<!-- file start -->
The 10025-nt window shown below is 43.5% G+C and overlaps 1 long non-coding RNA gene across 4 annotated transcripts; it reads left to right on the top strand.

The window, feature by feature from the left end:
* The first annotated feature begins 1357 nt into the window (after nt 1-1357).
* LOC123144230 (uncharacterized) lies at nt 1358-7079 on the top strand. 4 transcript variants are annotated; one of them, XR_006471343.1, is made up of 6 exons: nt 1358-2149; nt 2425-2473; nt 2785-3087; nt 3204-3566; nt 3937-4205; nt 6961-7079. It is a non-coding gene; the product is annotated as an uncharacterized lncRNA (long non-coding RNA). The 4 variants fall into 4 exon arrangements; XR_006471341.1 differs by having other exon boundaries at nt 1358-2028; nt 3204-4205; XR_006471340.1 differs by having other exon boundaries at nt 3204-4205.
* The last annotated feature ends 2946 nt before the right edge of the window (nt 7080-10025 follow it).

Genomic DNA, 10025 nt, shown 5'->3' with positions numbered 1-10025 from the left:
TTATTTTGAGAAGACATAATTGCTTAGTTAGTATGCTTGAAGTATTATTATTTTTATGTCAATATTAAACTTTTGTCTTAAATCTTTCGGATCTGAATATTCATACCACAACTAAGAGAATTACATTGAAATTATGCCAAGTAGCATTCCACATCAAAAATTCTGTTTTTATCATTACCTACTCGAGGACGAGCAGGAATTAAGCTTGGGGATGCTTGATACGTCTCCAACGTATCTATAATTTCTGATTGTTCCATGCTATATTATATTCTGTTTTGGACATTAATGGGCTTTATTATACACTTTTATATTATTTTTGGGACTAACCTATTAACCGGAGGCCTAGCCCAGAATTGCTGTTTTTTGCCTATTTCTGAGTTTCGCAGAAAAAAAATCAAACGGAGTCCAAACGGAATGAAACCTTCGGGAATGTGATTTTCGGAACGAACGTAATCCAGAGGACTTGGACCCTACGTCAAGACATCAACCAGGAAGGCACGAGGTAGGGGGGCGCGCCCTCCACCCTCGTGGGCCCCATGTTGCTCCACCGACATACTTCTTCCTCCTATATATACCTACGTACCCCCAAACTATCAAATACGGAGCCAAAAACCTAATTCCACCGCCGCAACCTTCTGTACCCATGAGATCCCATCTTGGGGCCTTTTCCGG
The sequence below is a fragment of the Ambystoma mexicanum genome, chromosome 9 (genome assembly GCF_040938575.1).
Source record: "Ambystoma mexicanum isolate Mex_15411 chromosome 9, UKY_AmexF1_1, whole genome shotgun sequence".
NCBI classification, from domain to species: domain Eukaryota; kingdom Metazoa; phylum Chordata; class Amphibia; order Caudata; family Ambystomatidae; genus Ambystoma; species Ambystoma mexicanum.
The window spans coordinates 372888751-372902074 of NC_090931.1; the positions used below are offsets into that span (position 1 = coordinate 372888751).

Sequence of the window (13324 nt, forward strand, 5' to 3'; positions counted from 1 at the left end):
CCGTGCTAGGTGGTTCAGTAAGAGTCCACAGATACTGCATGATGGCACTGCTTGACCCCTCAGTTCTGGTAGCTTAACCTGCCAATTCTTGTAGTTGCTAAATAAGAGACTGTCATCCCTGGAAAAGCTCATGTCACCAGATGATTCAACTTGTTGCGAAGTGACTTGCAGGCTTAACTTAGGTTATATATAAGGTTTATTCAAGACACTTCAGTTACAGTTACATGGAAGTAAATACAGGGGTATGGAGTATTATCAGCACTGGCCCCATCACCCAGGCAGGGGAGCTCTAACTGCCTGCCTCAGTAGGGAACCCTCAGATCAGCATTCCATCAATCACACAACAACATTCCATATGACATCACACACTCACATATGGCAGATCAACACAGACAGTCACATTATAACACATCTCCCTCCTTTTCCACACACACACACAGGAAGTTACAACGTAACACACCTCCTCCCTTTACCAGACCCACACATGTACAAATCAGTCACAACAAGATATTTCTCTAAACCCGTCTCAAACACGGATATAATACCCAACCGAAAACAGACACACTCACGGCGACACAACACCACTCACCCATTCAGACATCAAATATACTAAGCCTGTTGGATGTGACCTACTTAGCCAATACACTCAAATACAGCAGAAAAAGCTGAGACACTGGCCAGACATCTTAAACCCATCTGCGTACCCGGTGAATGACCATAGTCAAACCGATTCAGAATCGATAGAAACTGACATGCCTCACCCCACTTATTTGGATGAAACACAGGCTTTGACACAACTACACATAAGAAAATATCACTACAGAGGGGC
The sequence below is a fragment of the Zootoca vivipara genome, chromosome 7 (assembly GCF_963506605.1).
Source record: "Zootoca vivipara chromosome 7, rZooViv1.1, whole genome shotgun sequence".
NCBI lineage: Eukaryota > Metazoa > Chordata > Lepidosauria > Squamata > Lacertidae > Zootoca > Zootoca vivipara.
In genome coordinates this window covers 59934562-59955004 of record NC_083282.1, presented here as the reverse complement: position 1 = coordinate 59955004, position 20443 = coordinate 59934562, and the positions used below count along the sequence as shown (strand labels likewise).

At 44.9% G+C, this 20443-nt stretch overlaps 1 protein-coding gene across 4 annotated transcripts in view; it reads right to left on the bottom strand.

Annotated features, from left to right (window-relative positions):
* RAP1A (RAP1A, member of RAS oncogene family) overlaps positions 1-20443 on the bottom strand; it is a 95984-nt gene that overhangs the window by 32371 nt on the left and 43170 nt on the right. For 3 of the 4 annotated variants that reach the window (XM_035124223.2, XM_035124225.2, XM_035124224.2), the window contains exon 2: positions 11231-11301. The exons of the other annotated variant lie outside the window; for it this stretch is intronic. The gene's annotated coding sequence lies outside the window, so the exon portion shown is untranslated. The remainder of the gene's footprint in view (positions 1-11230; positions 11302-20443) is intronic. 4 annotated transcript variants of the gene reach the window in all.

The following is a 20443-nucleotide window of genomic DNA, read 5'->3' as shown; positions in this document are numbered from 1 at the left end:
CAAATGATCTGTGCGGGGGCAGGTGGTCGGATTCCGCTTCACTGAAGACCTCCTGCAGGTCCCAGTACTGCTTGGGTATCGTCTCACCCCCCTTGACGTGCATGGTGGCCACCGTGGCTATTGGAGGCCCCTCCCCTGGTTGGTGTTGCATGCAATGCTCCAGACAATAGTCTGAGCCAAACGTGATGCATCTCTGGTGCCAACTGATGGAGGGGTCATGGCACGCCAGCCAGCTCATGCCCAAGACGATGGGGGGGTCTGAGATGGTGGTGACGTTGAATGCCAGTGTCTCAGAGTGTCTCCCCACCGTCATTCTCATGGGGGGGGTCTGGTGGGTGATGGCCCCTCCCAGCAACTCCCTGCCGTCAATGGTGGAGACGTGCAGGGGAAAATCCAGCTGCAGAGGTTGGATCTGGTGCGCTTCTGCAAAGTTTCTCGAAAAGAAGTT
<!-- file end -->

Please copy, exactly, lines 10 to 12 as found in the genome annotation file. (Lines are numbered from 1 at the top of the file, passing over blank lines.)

NCBI classification, from domain to species: domain Eukaryota; kingdom Metazoa; phylum Chordata; class Amphibia; order Caudata; family Ambystomatidae; genus Ambystoma; species Ambystoma mexicanum.
The window spans coordinates 372888751-372902074 of NC_090931.1; the positions used below are offsets into that span (position 1 = coordinate 372888751).

Sequence of the window (13324 nt, forward strand, 5' to 3'; positions counted from 1 at the left end):